I walked out of her room and found the doctor. I told him what I'd done and her answer. I explained that I've been with her throughout this and based on what I've seen, her body doesn't handle insult very well initially, but that in a day or two, she tends to bounce back. She pulls from reserves that no one had any idea that she has. She wants to fight and I must follow my gut, despite the doctor urging me to let her go. If things don't change in a day or two, we'll revisit things. But for now, fight mommy. Fight!

Unorthodox Question for Readers

I found out yesterday from Dr. Rodriguez that mine is a fairly rare surgery as there are only about 6 hospitals around the country that are doing the DIEP Flap. (I am so incredibly lucky to have been where I am!!) A recently reformed modest person, I have had no reservation about opening my shirt to show what I had done. It is all in the interest of educating people; medically speaking of course. There have been many of you how have expressed curiosity about what my new 'landscape' looks like. So I am offering so show those who are truly interested via a photograph. I am now so passionate about what I had done. The work Dr. Rodriguez did was absolutely a miracle. I have looked at so many pictures of reconstruction online and they just don't compare to my results. I've said it before, but if I can possibly help one single woman out there to get through and past this disease, I will feel as my time on earth has meant something. I understand that for many woman, feeling 'whole' again can be such a challenging part of breast cancer surgery. If in showing my results to you can either help you or someone you know (or even don't know), that will be worth any possible embarrassment I may experience. And believe me, I am not AT ALL embarrassed by the work my surgeon has done!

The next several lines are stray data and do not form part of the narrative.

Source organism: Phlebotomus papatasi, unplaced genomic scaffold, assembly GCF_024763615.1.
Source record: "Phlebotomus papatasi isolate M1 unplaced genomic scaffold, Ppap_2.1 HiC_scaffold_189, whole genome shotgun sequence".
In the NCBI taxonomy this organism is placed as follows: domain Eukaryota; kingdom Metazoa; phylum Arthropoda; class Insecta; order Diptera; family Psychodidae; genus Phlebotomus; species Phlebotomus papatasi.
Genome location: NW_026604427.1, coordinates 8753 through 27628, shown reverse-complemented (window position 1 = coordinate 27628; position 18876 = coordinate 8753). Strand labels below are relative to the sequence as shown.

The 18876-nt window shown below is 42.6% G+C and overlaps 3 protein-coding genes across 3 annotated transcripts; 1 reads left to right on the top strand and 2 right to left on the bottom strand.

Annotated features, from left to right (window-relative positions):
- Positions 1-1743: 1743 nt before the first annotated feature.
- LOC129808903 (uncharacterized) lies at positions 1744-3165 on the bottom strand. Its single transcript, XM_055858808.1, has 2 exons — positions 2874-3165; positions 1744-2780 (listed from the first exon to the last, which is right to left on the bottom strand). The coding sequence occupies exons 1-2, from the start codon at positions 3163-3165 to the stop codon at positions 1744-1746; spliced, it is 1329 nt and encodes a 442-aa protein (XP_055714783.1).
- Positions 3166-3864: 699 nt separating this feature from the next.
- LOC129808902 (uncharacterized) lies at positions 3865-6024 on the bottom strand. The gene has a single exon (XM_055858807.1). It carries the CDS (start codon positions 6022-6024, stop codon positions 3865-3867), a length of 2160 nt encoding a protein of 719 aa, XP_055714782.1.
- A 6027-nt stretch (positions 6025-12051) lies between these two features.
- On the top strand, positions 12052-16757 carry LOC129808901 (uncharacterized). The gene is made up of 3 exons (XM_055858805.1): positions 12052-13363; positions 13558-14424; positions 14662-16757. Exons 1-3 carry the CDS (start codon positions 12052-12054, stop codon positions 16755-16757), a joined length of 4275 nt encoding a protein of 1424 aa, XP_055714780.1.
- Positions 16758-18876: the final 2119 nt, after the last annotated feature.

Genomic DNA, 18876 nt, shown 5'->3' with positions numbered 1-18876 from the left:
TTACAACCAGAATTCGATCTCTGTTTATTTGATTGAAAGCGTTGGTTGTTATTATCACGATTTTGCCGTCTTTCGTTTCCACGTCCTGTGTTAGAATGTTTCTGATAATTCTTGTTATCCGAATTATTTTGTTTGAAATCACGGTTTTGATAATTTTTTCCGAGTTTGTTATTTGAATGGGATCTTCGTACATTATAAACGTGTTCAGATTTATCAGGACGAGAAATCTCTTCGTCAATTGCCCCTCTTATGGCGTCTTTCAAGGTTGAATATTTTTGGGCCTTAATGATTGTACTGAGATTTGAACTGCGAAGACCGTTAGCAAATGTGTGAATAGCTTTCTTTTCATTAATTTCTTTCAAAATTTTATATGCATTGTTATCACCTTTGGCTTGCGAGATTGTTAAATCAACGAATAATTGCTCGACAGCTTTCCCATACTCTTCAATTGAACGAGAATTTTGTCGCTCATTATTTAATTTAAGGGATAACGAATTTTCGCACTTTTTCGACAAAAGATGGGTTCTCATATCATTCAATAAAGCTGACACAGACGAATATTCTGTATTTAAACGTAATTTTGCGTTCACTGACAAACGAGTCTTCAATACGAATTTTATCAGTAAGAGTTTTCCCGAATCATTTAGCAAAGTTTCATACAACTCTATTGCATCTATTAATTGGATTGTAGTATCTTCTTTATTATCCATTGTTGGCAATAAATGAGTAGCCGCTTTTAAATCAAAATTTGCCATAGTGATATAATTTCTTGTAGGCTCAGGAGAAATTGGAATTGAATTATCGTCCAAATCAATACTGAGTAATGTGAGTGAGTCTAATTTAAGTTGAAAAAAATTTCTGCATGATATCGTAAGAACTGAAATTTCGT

So if you are interested, please email me at I realize that there are those who have no interest for many reasons. No worries. That is why I will just email those who are and refrain from putting any such photos on the blog.

Wednesday, November 14, 2007

More Milestones

Today was my follow-up appointment at The Breast Center. I was supposed to be meeting with the Breast Surgeon, the Medical Oncologist and the Plastic Surgeon. Since my pathology report came back with flying colors, I didn't need to meet with the Medical Oncologist. I met with Dr. Khakpour (breast surgeon) and she was very pleased with how everything went and basically said that she was signing off on my care. I won't need mammograms in the future (since I have stomach where my breasts are supposed to be.) Essentially, I will only need to do self-breast exams to check for any necrosis of the flap, which is not likely. I have offered my services to her; well, to her patients who may be considering mastectomy with the DIEP flap (what I had done.) I will be glad to talk to them about my experience and show them my "battle scars." If I can help any woman going through this, it will have been worth it.